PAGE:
0

"I can be keen to do something, and i can be too keen. If I am too keen to do something, am i overly keen to do something, or so keen that i am not able to do something?"

Is it hopelessly ambiguous or could a comma help?

  • is this the sentence written somewhere? source please. – Maulik V Nov 20 '14 at 4:28
  • I wanted to write it and got confused. How would context help in applying grammatical rules? – vectable Nov 20 '14 at 4:50
  • Okay, proofreading is offtopic here but you are new to this site so I may help you here in comment. What exactly you want to write? Or you just want to play with words? – Maulik V Nov 20 '14 at 4:53
  • I just thought it was a clever question, whether there is a grammatical rule to take care of this overlap of rules, or if there is no overlap, or if it is ambiguous. keen to and too X to don't mix well. Maybe "keen to" is just not proper, or not comparable, like enthusiastic, therefore I just avoided the construct. Clearly it's illegal and I expected a rule to prove that. – vectable Nov 20 '14 at 5:29
3

Yes, you can be keen to do something.
Yes, you can be too keen, too.
If you are too keen to do something,
It means that you want to do that thing
Very much so, overly so, so you say 'too keen'.
It doesn't say that you know how to do it
But you surely want to do it--so eagerly so.

"I am too keen to do something", and
"I, too, am keen to do that thing"
Are two different things, and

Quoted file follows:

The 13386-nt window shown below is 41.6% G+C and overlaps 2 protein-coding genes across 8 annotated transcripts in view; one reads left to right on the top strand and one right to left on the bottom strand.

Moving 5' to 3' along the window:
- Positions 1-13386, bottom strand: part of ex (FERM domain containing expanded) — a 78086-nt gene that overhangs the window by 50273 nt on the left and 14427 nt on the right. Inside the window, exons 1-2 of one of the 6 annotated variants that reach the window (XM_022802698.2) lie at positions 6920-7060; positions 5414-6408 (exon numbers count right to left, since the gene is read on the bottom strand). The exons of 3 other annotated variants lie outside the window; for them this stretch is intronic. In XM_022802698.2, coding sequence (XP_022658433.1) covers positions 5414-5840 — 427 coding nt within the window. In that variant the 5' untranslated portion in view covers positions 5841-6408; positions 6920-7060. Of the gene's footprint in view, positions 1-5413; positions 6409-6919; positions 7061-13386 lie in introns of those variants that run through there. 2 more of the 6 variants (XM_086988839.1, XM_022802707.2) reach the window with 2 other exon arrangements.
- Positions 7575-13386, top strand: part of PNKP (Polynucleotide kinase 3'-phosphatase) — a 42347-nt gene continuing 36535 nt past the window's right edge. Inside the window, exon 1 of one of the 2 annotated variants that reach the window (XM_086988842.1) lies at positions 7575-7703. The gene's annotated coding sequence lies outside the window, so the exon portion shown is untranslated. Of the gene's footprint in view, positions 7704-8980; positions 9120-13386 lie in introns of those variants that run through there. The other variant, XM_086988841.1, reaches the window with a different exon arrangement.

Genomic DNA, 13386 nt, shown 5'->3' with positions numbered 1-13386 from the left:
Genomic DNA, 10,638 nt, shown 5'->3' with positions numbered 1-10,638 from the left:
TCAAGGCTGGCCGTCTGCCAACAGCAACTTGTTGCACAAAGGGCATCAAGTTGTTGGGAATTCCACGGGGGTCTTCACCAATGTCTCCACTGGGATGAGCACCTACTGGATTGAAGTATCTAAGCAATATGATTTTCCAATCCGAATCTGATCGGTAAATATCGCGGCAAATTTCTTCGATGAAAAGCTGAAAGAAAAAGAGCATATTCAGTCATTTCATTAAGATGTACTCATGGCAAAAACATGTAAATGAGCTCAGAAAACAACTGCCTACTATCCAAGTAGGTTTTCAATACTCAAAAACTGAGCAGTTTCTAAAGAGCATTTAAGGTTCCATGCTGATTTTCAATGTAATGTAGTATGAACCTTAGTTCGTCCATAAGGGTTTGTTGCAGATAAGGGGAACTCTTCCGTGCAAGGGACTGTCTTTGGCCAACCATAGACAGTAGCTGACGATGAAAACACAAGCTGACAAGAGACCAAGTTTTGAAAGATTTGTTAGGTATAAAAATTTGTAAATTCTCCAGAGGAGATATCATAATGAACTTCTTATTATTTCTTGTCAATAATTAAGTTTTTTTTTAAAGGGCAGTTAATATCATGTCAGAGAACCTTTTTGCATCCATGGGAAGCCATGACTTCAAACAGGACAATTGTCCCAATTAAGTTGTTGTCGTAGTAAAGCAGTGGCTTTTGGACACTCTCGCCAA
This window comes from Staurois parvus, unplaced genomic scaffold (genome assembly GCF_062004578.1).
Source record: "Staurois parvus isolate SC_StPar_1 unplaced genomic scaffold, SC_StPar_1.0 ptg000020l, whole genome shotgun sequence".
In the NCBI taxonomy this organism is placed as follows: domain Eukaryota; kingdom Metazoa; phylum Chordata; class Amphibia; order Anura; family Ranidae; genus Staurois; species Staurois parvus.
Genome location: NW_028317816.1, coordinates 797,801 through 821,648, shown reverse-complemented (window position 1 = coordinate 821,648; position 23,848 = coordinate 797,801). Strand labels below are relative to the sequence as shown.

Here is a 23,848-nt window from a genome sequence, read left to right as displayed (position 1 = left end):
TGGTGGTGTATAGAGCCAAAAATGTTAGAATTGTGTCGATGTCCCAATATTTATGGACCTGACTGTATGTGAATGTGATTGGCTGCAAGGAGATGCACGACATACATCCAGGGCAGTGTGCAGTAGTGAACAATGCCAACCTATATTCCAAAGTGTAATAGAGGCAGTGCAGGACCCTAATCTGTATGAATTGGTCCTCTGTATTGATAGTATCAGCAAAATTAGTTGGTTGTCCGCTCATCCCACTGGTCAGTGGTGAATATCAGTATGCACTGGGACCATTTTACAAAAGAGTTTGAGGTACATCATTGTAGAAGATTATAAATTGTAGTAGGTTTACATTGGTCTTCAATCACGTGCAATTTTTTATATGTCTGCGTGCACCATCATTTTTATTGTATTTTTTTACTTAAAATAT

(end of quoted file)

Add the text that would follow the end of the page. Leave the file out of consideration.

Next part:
Commas will help to clarify the difference.

A word of warning: being keen on something
Does not make you unable to do that thing,
Or at least people wouldn't think so.
Saying "I am so keen that I am not able to do something"
Gives me a ring of a weird scene,
Such as someone was too keen to sing, but choked!

  • Thanks, I should tag it for usage as well! can't flag as correct answer to the question, though. – vectable Nov 20 '14 at 16:55
  • Thinking about it, I'll accept that enthusiasm is never a problem, so that too keen isn't applicable. It couldn't be a rule for the preposition to with any adjective, as I would understand the to in too daring to ... to relate to too, not the adjective. – vectable Nov 20 '14 at 17:03

Your Answer

By clicking “Post Your Answer”, you agree to our terms of service, privacy policy and cookie policy

Not the answer you're looking for? Browse other questions tagged or ask your own question.